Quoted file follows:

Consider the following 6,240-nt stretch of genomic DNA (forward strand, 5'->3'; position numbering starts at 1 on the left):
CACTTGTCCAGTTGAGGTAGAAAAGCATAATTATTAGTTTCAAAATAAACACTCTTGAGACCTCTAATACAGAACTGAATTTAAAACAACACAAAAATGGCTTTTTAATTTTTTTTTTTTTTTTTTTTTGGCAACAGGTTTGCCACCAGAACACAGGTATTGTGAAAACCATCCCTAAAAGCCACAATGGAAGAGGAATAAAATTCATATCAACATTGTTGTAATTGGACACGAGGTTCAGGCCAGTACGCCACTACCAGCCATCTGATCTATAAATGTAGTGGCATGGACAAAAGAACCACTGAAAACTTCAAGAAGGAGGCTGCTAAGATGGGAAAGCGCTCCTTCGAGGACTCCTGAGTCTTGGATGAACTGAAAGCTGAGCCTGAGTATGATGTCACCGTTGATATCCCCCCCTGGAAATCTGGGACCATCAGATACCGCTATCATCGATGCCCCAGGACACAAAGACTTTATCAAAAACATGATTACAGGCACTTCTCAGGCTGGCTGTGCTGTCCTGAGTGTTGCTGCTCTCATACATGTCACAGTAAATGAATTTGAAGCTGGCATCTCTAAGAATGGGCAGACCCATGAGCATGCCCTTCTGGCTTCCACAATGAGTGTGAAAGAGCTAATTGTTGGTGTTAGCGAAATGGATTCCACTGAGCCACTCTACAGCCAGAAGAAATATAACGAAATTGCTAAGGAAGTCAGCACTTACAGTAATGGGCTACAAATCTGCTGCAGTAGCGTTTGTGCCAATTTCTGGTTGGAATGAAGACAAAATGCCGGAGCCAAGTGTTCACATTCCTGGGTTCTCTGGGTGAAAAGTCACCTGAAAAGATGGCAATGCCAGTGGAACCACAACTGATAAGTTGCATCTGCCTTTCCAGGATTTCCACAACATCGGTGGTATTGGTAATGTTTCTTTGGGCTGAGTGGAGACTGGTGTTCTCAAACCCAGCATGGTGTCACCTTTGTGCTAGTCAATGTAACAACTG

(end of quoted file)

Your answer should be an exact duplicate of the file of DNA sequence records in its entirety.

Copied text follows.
Consider the following 6,240-nt stretch of genomic DNA (forward strand, 5'->3'; position numbering starts at 1 on the left):
CACTTGTCCAGTTGAGGTAGAAAAGCATAATTATTAGTTTCAAAATAAACACTCTTGAGACCTCTAATACAGAACTGAATTTAAAACAACACAAAAATGGCTTTTTAATTTTTTTTTTTTTTTTTTTTTGGCAACAGGTTTGCCACCAGAACACAGGTATTGTGAAAACCATCCCTAAAAGCCACAATGGAAGAGGAATAAAATTCATATCAACATTGTTGTAATTGGACACGAGGTTCAGGCCAGTACGCCACTACCAGCCATCTGATCTATAAATGTAGTGGCATGGACAAAAGAACCACTGAAAACTTCAAGAAGGAGGCTGCTAAGATGGGAAAGCGCTCCTTCGAGGACTCCTGAGTCTTGGATGAACTGAAAGCTGAGCCTGAGTATGATGTCACCGTTGATATCCCCCCCTGGAAATCTGGGACCATCAGATACCGCTATCATCGATGCCCCAGGACACAAAGACTTTATCAAAAACATGATTACAGGCACTTCTCAGGCTGGCTGTGCTGTCCTGAGTGTTGCTGCTCTCATACATGTCACAGTAAATGAATTTGAAGCTGGCATCTCTAAGAATGGGCAGACCCATGAGCATGCCCTTCTGGCTTCCACAATGAGTGTGAAAGAGCTAATTGTTGGTGTTAGCGAAATGGATTCCACTGAGCCACTCTACAGCCAGAAGAAATATAACGAAATTGCTAAGGAAGTCAGCACTTACAGTAATGGGCTACAAATCTGCTGCAGTAGCGTTTGTGCCAATTTCTGGTTGGAATGAAGACAAAATGCCGGAGCCAAGTGTTCACATTCCTGGGTTCTCTGGGTGAAAAGTCACCTGAAAAGATGGCAATGCCAGTGGAACCACAACTGATAAGTTGCATCTGCCTTTCCAGGATTTCCACAACATCGGTGGTATTGGTAATGTTTCTTTGGGCTGAGTGGAGACTGGTGTTCTCAAACCCAGCATGGTGTCACCTTTGTGCTAGTCAATGTAACAACTG